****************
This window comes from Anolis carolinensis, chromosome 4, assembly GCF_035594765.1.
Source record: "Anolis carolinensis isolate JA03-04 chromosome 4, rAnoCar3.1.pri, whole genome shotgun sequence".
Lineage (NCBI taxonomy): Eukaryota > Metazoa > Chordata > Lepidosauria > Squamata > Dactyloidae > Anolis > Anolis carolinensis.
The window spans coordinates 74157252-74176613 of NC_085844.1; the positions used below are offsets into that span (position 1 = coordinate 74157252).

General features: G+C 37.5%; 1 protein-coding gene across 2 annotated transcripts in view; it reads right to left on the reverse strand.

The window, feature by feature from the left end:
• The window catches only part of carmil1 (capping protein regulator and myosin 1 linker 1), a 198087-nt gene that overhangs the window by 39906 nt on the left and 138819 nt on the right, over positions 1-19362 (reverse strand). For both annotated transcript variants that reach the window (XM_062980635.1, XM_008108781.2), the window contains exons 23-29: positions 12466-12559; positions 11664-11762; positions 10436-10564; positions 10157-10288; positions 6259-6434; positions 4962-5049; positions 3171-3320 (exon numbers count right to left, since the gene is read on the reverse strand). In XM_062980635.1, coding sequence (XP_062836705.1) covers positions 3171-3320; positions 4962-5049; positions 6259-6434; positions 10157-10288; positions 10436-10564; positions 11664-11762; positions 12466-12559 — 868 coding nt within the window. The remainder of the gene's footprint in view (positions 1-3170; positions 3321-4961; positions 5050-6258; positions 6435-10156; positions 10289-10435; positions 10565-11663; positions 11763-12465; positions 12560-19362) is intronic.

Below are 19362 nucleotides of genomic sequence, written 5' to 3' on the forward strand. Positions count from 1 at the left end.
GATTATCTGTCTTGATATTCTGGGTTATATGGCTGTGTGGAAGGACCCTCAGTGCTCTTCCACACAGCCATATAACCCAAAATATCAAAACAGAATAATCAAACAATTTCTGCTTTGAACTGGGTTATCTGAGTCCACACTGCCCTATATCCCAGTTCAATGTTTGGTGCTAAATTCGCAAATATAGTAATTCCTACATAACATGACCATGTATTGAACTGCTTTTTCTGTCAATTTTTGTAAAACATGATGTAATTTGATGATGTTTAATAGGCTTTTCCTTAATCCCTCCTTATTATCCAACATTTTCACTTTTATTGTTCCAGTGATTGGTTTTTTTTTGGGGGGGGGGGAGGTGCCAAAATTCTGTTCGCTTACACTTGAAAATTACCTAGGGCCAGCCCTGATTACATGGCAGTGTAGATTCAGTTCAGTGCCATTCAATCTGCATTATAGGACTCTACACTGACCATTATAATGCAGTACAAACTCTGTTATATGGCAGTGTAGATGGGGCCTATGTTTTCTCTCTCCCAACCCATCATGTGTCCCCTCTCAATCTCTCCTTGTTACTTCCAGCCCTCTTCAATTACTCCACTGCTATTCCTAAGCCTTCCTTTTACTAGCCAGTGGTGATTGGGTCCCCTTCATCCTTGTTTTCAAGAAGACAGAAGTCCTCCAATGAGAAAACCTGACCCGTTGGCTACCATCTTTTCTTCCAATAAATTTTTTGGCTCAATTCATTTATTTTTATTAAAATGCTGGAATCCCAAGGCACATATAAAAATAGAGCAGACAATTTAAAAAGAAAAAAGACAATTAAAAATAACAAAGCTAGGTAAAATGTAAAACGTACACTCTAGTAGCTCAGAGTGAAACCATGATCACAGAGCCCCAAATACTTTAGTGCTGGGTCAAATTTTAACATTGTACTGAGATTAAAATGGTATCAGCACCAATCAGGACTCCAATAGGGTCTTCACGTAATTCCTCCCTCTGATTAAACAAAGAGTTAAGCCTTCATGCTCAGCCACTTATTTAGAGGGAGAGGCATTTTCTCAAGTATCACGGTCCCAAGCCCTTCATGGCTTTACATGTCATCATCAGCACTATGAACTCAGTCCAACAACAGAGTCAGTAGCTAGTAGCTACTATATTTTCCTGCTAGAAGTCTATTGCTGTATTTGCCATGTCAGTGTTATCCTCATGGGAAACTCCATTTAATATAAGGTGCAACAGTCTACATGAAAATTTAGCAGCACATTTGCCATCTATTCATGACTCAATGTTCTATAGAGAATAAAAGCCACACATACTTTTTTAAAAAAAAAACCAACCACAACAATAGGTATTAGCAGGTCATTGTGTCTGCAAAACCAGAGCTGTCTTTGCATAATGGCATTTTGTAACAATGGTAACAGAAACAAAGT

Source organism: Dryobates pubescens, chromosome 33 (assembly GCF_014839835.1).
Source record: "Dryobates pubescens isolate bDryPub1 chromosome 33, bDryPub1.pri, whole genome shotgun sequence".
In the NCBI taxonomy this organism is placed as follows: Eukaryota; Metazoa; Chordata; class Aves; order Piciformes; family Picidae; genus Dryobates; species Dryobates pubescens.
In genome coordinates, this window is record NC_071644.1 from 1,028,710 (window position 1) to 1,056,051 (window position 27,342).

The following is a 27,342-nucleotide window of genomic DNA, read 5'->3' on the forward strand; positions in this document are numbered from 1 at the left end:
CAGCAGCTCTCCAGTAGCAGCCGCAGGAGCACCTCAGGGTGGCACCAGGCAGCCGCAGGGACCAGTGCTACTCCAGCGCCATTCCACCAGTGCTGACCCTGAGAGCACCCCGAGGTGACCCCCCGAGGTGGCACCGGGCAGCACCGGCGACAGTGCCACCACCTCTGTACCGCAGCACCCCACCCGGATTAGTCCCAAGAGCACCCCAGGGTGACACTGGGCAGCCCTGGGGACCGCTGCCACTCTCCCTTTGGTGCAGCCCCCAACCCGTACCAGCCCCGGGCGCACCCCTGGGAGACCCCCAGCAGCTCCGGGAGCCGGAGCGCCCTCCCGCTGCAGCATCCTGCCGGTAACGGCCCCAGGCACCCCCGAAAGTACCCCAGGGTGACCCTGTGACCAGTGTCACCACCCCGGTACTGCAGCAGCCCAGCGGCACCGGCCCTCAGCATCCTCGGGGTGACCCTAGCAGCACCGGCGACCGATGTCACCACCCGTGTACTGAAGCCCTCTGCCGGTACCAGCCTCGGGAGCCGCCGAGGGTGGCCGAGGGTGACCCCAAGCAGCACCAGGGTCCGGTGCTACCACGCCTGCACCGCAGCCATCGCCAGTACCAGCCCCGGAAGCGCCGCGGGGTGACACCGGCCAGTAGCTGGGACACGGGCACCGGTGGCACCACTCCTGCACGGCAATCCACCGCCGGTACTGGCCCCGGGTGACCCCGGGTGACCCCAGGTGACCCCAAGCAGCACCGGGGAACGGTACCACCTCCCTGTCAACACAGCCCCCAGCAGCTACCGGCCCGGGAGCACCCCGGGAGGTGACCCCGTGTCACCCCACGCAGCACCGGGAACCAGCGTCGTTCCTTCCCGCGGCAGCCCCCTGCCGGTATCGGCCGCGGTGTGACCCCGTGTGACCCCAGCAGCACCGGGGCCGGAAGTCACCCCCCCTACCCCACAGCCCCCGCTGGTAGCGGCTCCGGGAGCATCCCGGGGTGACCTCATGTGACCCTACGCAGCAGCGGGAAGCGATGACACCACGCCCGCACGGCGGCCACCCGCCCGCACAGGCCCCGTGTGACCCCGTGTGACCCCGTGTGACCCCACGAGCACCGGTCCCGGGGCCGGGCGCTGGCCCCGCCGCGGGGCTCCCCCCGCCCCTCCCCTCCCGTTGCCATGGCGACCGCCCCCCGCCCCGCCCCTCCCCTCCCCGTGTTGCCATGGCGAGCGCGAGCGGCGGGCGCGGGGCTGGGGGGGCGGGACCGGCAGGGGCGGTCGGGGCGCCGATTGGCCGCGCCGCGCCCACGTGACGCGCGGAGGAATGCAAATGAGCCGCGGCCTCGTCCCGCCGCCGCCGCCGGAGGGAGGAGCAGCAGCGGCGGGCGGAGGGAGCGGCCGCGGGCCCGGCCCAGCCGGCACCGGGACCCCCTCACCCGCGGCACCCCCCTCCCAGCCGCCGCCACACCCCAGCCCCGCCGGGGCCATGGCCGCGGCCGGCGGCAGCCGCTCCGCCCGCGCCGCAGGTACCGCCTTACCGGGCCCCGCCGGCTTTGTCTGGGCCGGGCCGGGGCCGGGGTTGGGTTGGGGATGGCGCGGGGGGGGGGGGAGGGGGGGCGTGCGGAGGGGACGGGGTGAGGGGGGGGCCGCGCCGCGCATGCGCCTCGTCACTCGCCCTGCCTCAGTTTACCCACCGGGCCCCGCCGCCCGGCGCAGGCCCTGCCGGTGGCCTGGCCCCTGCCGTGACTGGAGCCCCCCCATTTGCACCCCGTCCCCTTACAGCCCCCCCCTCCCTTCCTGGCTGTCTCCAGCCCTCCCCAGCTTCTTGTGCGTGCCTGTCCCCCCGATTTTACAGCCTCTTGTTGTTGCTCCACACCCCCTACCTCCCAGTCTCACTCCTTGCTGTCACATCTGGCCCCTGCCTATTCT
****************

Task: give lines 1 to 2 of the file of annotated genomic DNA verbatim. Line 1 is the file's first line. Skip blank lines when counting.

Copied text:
This window comes from Anolis carolinensis, chromosome 4, assembly GCF_035594765.1.
Source record: "Anolis carolinensis isolate JA03-04 chromosome 4, rAnoCar3.1.pri, whole genome shotgun sequence".